The Photographer's Etiquette Guidelines

(Hebrew version)

Due to the intent to create a free space for radical self expression, and the understanding that such an expression exists in a pure and free form in our events but not in our daily lives, here are some guidelines to allow the people who are taking photos among us to capture the moment without disturbing the experience of the photographed people or the memory and the image of the photographer.

:We are asking from each participant to follow the following thumb-rules

!If in doubt – don't

Always ask before taking a picture

Always share afterwards

!If in doubt – don't

.Simply as it is

Always ask before taking a picture

Who should you ask? First of all – yourself. Am I invading someone's expression space? If the answer is yes – you have to (!) ask the photo subject before the click

From the Burning Man photographer's guide: If the person is fully or partially nude, in the middle of a very private moment, or doing anything that perhaps they would not want the whole world to see, then yes, you definitely need to ask first – do not press the shutter

Let's take two examples of imaginary situations (more or less): Let's say someone was just body painted and is dancing around camp in their own world. A magical moment no doubt! But do you want to ruin that moment by taking a picture which will make that person regret their actions?

Second example: let say there a nude sketching class in the city. Around the class are a few photographers taking pictures. Can you join them and take pictures as well? No! Go to the participants and ask first. Some of the other photographers undoubtedly already did so, and if not it will be the reminder that they should have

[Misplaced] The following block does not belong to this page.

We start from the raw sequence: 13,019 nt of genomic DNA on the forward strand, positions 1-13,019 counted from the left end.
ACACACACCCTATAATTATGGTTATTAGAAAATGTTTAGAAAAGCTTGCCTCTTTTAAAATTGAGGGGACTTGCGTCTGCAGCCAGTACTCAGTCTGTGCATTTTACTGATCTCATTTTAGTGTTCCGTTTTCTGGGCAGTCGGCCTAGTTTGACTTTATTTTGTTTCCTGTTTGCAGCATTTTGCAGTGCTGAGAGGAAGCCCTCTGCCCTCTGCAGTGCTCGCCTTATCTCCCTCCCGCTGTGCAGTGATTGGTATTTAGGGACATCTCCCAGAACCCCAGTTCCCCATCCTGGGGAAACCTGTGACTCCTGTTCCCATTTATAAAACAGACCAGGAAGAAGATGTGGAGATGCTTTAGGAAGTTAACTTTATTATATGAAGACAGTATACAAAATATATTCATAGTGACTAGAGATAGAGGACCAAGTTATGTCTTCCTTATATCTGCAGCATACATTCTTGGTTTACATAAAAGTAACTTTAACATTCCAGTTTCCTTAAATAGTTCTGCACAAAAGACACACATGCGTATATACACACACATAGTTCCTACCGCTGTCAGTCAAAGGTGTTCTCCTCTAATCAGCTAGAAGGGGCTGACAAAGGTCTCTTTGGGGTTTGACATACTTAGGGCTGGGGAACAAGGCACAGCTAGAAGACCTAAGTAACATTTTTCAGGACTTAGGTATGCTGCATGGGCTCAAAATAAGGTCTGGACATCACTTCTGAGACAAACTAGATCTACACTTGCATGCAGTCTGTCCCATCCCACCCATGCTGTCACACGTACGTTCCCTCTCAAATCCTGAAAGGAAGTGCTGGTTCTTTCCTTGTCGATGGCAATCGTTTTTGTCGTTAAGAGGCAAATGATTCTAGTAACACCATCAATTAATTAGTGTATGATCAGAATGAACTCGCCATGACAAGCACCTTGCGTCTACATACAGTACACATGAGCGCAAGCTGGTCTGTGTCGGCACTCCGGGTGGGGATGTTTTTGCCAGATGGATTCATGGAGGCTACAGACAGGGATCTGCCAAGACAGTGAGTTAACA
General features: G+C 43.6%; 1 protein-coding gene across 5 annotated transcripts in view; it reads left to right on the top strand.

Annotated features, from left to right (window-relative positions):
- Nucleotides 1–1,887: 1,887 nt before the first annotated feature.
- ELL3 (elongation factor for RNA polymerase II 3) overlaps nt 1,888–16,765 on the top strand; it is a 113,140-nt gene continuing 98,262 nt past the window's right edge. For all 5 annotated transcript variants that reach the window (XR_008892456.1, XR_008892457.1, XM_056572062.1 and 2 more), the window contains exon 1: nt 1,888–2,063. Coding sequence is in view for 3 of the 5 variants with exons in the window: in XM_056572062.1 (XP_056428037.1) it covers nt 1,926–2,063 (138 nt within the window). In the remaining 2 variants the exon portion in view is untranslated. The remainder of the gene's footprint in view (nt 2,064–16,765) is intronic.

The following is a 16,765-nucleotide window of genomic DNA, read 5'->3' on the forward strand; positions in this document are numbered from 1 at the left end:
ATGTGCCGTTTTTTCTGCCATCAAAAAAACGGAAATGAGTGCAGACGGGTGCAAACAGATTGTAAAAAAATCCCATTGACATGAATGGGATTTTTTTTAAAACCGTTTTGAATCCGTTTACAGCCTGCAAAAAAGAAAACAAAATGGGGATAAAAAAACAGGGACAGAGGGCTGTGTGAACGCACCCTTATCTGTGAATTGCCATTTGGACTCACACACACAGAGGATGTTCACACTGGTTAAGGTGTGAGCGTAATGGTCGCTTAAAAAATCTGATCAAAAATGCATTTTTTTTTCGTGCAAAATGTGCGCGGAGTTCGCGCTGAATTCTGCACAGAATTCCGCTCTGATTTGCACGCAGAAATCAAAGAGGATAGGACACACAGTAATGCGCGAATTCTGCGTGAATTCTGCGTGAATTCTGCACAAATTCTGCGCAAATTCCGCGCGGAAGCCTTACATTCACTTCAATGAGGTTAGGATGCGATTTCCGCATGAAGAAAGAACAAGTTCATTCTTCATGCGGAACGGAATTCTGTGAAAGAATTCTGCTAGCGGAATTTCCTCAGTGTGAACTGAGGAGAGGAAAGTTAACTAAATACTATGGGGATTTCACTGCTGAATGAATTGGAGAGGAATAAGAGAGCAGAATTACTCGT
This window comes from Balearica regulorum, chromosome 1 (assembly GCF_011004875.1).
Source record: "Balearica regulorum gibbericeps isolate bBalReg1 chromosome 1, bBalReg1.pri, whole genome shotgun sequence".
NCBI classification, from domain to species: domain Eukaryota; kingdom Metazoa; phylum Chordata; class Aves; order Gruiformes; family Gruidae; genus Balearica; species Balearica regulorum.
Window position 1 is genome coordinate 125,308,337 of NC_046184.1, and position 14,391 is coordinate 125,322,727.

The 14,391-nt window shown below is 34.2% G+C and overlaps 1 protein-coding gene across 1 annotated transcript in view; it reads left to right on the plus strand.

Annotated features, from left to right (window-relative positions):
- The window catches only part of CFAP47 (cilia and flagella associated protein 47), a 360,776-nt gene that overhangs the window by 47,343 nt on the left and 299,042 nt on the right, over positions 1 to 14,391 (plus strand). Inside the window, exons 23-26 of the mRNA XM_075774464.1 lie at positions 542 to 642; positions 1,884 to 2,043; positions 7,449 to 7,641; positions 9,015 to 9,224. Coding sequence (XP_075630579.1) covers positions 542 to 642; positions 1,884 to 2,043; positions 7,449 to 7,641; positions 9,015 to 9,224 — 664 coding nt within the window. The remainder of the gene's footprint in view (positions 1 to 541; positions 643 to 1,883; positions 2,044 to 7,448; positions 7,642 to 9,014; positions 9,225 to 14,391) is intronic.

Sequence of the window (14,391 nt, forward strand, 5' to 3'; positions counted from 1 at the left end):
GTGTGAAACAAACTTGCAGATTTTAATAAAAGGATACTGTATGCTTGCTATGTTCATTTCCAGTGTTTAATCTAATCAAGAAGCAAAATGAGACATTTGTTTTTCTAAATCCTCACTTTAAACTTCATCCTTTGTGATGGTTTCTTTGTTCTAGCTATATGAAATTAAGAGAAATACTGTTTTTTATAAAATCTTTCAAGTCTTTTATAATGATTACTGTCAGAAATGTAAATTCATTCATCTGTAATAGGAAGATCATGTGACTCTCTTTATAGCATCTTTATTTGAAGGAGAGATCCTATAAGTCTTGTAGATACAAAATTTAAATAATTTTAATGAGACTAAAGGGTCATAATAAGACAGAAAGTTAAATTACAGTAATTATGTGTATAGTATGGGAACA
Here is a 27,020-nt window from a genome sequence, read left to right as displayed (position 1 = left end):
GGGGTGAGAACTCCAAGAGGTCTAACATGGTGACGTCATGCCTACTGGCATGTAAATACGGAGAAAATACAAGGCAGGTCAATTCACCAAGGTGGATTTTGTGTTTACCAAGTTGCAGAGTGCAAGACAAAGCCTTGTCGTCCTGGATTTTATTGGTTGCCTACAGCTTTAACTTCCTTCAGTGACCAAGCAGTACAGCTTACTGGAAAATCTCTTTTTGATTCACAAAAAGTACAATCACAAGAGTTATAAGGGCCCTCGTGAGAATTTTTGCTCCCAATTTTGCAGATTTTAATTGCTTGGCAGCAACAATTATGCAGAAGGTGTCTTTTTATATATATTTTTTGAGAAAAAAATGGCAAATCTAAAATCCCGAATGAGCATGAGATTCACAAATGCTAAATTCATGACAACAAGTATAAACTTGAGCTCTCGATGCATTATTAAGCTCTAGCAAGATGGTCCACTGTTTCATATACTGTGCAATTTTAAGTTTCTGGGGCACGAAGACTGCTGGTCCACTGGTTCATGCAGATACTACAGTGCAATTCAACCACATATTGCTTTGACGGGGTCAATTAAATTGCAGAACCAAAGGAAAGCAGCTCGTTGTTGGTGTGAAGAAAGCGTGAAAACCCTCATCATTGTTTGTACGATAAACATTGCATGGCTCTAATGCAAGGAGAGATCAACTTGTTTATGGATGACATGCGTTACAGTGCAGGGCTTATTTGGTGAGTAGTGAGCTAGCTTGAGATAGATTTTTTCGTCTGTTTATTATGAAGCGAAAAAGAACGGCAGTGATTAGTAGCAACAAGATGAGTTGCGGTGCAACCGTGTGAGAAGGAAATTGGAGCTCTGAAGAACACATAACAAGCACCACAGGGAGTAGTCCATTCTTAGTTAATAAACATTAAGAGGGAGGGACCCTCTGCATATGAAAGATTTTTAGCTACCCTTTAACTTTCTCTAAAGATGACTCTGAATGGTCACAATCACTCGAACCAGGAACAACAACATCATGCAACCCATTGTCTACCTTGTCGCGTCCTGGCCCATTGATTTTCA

Due to the nature of use of smart-phones, which allows photographing and sharing picture in social networks almost instantly, we'll ask to observe the “ask first” principal excessively before using your smart phones for taking pictures

Always share afterwards

Since we're all just people, and sometime, trigger happy, it's important that after taking the picture, we'll communicate with the picture's subject, share the picture with him(her) and will make sure it's not offensive to them in any way

In either way and so there would no doubt, in case someone asks a photographer to delete a certain picture, he(she) should do it

Bottom Line

To summarize, our goal in the event is to allow radical self expression in a way which can't be express in day to day life. In order to allow it, it's important to create a sheltered environment in which the participants shouldn't worry about their pictures in certain clothing (or lack of) or situations can go public and hurt them in any way

Let's make sure everybody can feel free to express themselves in the event space, without judgment or fear that their actions will be photographed

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